Hopwood DePree: The comic side of swapping Hollywood for Manchester

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Hopwood DePree thinks it will cost between £5m-£10m to restore Hopwood Hall

“I’m so knackered,” Hopwood DePree says, carefully stepping through the undergrowth surrounding his ancestral home on the outskirts of Manchester.

“Knackered? Is that the right word? I think that’s the first time I’ve used it in a sentence.”

The former Hollywood actor and producer is so knackered because he’s in the middle of a mammoth project to bring Hopwood Hall back to its former glory after decades of neglect.

Since moving from Los Angeles, he’s also been getting to grips with English slang. “And bullocks? Is that another one? Bullocks?”

His forefathers may have lived on the site since the 12th Century, but DePree still has some way to go before he passes as a local.

He also has a long way to go before he achieves his dream of restoring his ancestors’ stately home. It’s a wreck.

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So far, the hall has been secured from vandals and weather before the full work starts

DePree’s plan is to turn it into a retreat for artists from around the world. He also hopes to use it to stage film, music and theatre events.

In his previous life, he was an actor, writer, producer and director who never quite made it big in Hollywood.

His early attempts to do so were depicted in low-budget documentary Rhinoskin: The Making of a Movie Star.

He then wrote, directed and appeared in the well-received independent rom-com The Last Big Attraction, before setting up a film festival and a movie company in his native Michigan and performing stand-up comedy.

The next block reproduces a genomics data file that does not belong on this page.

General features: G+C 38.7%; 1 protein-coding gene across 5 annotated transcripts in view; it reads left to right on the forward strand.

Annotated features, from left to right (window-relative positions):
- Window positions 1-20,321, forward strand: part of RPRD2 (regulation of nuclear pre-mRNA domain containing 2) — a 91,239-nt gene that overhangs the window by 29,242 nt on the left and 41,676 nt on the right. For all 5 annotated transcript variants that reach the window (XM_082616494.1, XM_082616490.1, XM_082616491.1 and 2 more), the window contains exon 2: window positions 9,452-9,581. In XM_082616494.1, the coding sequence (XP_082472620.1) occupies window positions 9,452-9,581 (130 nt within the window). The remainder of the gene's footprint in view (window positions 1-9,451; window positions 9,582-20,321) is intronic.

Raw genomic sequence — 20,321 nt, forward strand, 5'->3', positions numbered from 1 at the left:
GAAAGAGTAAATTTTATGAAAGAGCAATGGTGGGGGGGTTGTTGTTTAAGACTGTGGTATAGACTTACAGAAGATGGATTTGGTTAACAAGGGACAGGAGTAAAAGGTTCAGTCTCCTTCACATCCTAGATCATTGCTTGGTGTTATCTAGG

He’s now going back to comedy, turning the lighter moments from his move from Hollywood to Middleton – and his attempts to save his ancestors’ crumbling mansion – into a stand-up show.

The 49-year-old will perform in Brighton, Manchester and London before going to the Edinburgh Fringe.

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Getty Images

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Hopwood DePree at the 2006 Sundance Film Festival

“The way people in Hollywood do business versus the way English people do business is totally different, and I’m learning a lot from being here,” he says.

“Hollywood is very temporary. When people talk about an old building, it’s from the 1920s. It’s fun, it’s exciting, but when you come to Middleton, this hall’s been here for 600 years.

“So everything is rooted in a sense of longevity and history and tradition. Life here feels much more grounded and rooted in reality. That’s probably the biggest difference. That and the weather.”

The Hopwood family lived in the hall until the 1920s, after both sons were killed during WW1. Hopwood DePree is related to them through his great-grandmother, and Hopwood was passed down that line of the family as a forename.

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Geoff Wellens

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Phill Longley